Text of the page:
Relief valves on the other tank cars began to open as the pressure built up from the surrounding fires. The first BLEVE occurred at 7:33 A.M., nearly an hour after the derailment. The first blast injured several firefighters and bystanders and damaged some fire equipment. Additional explosions occurred at about 9:20, 9:30, 9:45, 9:55 and 10:10. The remaining propane tanks were allowed to burn, which lasted for 56 hours. Parts of tank cars were propelled in all directions, setting fires and damaging structures. In all, 10 large pieces of railcars rocketed from 200 feet to 850 feet from the derailment site. There were no serious injuries to civilians initially from the explosions, because of a quick evacuation after the derailment; 66 people (fire, police and press personnel) were injured by the explosions and 11 required hospitalization, but there were no fatalities. Some civilians were injured when they returned to town to watch the fire.
Few of the responding firefighters had any training in dealing with propane fires. Some of the injured firefighters were not wearing their personal protective clothing. Others sustained burns to their hands and heads when helmets were blown off by the force of the explosions. Firefighters had no hand protection and their plastic helmets had no ear protection or chin straps. It was reported that the force of one of the later explosions blew out building fires on Main Street, but as oxygen returned, the fires reignited.
Twenty-five homes and 16 businesses were destroyed by fire and three destroyed by "flying" tank cars; numerous other homes received damage. St. Joseph's Church sustained extensive damage. More than $2 million in property damage occurred as a result of the derailment, fires and explosions. Six fire trucks were damaged by the explosions and fires, along with 3,050 feet of 2½-inch fire hose, 500 feet of 1½-inch hose, several ladders, nine firefighter coats and seven firefighter helmets. Warning lights on Crescent City pumpers melted and apparatus had to be repainted. According to the National Transportation Safety Board (NTSB), overheating caused the breaking of the L-4 Journal of the 20th car in the train. The exact cause of the overheating was not determined, but a motorist spotted smoke coming from one of the railcars when the train was approximately 10 miles west of Crescent City.
After several BLEVEs of this type occurred in the 1970s, the railroad industry retrofitted all tank cars carrying liquefied flammable gases by adding thermal protection, which protects against high temperatures that can weaken metal. Shelf couplers were developed to prevent cars from uncoupling vertically and head shields were fitted to protect against punctures from the couplers. Since these retrofits were completed in 1980, there have been no BLEVEs of railroad tank cars in the United States.
In the 1970s, organized hazardous materials response by fire departments and other agencies began to develop. Significant incidents involving railroad tank cars in Waverly, TN, and Kingman, AZ, as well as Crescent City resulted in changes in tank car safety, hazmat transportation markings and regulation at the federal level. Organization of hazmat response teams soon followed, with many established by fire departments. Much was learned nationwide by responders as a result of the derailment in Crescent City. The actions of responders in Crescent City may have led to saving of lives in other future derailments that have occurred.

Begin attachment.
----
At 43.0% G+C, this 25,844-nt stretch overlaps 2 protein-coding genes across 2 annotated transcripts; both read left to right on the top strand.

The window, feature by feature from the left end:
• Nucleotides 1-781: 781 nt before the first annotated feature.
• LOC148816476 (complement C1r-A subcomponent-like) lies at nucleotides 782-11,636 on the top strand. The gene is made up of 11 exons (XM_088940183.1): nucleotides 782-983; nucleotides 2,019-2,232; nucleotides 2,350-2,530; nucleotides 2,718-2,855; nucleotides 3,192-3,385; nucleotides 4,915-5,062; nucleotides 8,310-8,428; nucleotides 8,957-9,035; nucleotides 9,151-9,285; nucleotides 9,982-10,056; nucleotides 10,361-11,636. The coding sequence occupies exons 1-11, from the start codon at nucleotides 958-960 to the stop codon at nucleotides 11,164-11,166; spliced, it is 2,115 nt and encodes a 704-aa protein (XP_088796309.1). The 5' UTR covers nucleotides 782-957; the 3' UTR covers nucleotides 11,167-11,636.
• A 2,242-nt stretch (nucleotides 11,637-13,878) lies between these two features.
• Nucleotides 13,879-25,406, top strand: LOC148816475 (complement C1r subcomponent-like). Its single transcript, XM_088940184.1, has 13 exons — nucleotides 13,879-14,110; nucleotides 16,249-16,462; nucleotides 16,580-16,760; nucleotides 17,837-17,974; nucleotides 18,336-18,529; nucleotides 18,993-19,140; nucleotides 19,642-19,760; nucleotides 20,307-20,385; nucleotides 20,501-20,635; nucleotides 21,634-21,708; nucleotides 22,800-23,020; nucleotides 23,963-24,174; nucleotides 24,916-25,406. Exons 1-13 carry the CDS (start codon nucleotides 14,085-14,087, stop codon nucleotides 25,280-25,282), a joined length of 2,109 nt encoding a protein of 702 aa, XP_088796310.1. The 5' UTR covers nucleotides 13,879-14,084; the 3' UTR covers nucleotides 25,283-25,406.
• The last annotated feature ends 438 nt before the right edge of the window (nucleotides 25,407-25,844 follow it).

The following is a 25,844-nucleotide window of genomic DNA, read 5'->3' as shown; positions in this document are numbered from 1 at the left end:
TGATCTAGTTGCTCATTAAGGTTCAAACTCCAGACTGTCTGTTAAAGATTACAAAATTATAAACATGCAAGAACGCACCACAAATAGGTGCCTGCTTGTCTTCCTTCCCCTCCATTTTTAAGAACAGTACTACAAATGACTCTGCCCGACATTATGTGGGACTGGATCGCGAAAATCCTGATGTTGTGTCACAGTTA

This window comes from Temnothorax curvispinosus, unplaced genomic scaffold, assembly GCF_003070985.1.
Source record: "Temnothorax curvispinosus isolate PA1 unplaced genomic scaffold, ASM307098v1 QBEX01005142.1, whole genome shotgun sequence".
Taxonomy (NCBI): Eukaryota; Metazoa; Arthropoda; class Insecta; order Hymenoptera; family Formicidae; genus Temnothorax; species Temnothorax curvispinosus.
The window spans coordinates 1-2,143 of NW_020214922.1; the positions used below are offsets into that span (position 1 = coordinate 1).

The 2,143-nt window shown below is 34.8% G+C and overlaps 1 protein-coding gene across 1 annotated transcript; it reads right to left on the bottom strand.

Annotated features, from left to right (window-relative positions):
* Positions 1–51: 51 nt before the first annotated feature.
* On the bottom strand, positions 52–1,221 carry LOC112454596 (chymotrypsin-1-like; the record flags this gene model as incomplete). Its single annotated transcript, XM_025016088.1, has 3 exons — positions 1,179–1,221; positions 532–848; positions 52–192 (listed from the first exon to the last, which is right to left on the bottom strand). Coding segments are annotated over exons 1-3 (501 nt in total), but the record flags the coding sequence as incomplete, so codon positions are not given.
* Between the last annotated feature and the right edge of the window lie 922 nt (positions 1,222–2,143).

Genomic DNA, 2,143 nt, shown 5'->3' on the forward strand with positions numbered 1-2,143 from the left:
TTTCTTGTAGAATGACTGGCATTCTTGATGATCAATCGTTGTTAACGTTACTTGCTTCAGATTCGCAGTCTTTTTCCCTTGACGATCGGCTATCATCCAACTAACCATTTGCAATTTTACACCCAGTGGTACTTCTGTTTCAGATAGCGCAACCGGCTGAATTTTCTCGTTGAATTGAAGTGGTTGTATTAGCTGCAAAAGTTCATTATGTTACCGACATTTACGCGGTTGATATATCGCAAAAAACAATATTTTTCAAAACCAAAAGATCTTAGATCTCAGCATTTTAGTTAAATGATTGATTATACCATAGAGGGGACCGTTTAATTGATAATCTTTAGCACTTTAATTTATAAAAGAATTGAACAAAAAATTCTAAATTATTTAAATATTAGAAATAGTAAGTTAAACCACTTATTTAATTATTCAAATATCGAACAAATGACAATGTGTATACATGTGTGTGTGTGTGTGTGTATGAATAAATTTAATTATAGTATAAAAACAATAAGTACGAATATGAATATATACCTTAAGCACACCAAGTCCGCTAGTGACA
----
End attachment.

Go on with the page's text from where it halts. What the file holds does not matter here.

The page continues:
Crescent City Today
Crescent City has much the same population today as it did in 1970 — 681 people. The fire department is a part of the Crescent/Iroquois Fire Protection District and has 26 active members. Current fire apparatus in service spans six decades — 1956, 1961, 1979, 1981, 1994 and 2004. They are all International Harvester vehicles. Crescent City firefighters respond to 35 to 40 calls per year for accidents and fires. Fire Chief Richard Gocken, a local business owner, recently retired as chief after 21 years. When I visited Crescent City, he was very helpful with information about the derailment and department history. He is still active and is the assistant chief. Dean Storm has taken over as fire chief.
Following the 1970 disaster, a monument was erected on the approximate site of the derailment on Main Street. Photos of the incident give visitors to the site a sense of the extent of the devastation that took place during the derailment and resulting explosions.
Every five years, on the anniversary of the disaster, the community holds a "Fireball Festival" to commemorate and remember the good fortune that no lives were lost and there were no serious injuries during the incident. Numerous events are staged during the festival, including games, races, a variety show, basketball tournament, softball tournament, craft show, flea market and parade. Additional information and a souvenir section are available at www.fireballfestival.com.
ROBERT BURKE, a Firehouse® contributing editor, is the fire marshal for the University of Maryland Baltimore. He is a Certified Fire Protection Specialist (CFSP), Fire Inspector II, Fire Inspector III, Fire Investigator and Hazardous Materials Specialist, and has served on state and county hazardous materials response teams. Burke is an adjunct instructor at the National Fire Academy and the Community College of Baltimore, Catonsville Campus, and the author of the textbooks Hazardous Materials Chemistry for Emergency Responders and Counter-Terrorism for Emergency Responders. He can be contacted at email@example.com.